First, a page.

I concur with the Court's holding in respect to Section II A. However, I respectfully dissent because the majority utilizes an inappropriate comparison class in determining whether this tax exemption results in discrimination against the Railroads. I would AFFIRM the district court's holding that the correct comparison group is the Railroads' competitors, and that the tax discriminates against the Railroads.
I believe that using the competitor comparison class in this case serves the purpose of (1) harmonizing what appears to be a conflict amongst the courts regarding the appropriate comparison class under 306(1)(d); (2) making statutory sense of 306(1) which provides a specific comparison class in three of four subsections, but pointedly omits any reference to a comparison class in the subsection at issue here; (3) upholding the purposes of the 4-R Act in avoiding adverse competitive effects against the railroads; and (4) avoiding the patently discriminatory effects of this tax.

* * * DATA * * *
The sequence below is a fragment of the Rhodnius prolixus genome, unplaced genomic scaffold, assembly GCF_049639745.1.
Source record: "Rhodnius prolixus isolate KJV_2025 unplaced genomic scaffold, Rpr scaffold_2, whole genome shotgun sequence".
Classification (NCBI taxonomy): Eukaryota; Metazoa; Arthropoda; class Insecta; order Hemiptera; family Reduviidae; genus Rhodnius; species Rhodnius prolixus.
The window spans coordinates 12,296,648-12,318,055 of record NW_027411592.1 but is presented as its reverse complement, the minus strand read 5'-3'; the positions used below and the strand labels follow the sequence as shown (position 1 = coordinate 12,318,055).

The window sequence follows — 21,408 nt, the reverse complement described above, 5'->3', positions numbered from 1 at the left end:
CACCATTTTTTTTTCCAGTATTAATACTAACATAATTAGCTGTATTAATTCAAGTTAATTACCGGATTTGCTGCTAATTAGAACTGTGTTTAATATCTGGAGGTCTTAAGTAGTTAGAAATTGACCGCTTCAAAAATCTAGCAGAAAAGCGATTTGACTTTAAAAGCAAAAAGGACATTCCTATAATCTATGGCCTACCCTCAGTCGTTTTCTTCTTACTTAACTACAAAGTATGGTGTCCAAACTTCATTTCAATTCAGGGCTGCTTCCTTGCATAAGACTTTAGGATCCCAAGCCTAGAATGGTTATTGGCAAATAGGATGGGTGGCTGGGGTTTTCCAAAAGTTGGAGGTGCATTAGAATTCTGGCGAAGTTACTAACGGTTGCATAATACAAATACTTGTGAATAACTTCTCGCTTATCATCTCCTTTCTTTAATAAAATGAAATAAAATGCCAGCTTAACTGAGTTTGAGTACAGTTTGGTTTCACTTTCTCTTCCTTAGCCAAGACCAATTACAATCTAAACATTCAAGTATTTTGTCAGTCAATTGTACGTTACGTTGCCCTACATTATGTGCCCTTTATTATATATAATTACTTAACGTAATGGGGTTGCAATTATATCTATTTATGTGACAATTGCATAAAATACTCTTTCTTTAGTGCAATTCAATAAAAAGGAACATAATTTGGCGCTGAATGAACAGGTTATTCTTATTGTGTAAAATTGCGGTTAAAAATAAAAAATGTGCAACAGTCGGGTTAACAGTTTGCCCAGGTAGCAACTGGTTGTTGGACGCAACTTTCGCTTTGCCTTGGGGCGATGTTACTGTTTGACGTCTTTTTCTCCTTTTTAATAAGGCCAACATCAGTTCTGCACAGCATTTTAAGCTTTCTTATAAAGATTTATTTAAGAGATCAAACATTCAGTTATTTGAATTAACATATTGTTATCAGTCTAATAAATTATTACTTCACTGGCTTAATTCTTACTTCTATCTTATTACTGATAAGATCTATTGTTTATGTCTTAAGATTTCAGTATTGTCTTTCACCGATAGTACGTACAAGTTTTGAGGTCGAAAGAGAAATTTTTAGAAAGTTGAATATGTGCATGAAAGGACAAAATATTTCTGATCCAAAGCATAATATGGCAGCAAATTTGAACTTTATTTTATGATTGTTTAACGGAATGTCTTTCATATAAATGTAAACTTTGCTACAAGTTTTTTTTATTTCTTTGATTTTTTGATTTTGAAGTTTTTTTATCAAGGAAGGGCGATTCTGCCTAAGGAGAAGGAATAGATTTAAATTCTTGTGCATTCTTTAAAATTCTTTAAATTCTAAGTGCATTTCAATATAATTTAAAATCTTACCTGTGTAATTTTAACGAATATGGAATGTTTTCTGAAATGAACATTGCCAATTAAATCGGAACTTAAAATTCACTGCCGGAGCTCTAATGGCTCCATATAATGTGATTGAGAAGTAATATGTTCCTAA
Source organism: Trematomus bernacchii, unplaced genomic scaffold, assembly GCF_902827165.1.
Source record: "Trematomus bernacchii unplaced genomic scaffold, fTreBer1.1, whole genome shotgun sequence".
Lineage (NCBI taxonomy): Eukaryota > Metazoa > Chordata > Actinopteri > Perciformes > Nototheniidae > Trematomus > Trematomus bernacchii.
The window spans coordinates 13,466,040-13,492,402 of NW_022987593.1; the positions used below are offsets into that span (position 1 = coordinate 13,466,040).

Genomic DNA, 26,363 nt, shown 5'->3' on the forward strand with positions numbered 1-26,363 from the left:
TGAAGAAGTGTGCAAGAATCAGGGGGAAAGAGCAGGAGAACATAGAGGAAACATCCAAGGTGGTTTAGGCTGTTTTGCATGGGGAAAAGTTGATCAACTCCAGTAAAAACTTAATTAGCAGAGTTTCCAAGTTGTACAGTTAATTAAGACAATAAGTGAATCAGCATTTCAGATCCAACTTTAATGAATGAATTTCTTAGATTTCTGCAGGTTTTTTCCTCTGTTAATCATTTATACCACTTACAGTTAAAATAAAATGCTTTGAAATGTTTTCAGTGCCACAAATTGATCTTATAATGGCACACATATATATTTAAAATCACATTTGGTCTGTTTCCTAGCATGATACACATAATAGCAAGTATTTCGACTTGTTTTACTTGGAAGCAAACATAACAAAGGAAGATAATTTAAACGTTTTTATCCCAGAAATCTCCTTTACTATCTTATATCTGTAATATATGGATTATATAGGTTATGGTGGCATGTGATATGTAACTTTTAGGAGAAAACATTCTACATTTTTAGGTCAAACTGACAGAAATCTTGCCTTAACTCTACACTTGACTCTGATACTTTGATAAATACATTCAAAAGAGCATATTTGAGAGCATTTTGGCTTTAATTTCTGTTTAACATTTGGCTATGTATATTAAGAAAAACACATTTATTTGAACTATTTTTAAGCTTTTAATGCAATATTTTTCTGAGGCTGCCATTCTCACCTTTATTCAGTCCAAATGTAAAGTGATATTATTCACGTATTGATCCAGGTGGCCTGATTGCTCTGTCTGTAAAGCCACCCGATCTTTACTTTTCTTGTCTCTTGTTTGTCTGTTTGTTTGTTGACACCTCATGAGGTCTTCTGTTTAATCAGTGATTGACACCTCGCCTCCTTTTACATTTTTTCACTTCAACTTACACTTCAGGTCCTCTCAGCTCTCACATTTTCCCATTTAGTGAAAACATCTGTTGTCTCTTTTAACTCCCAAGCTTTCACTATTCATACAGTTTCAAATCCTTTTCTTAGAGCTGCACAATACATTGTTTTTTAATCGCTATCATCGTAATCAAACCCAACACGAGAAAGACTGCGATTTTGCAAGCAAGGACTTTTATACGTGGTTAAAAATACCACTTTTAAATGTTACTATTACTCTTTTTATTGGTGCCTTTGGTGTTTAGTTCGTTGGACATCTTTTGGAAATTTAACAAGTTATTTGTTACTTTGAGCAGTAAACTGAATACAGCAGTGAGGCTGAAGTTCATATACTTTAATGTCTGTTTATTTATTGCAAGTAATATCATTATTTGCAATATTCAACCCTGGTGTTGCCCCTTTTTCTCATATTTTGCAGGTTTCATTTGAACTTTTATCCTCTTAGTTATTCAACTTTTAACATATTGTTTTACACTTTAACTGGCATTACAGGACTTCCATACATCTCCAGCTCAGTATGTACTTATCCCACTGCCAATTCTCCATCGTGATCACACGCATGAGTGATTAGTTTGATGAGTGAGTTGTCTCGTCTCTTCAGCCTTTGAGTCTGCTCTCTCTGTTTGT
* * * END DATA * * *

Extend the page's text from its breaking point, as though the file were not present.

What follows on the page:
The majority cites two cases supporting the broad comparison group, Burlington Northern R.R. Co. v. City of Superior, 932 F.2d 1185, 1187 (7th Cir.1991); Kansas City So. Ry. v. McNamara, 817 F.2d 368, 376 (5th Cir.1987), but does not address the three courts that adopt the competitor comparison class. Burlington Northern R.R. Co. v. Triplett, 682 F.Supp. 443, 446 (D.Minn.1988); Burlington Northern R.R. Co. v. Commissioner of Revenue, 509 N.W.2d 551, 553-54 (Minn.1993); Atchison, Topeka & Santa Fe Ry. v. Bair, 338 N.W.2d 338, 346 (Iowa 1983). The majority makes no attempt to reconcile these cases. I believe that a harmonization of these seemingly opposite cases is not only possible, but necessary to make sense of the statute. An examination of the cases considering this issue suggests that tax discrimination under 306(1)(d) of the 4-R Act has been rejected in two distinct situations, which necessarily dictate different comparison classes.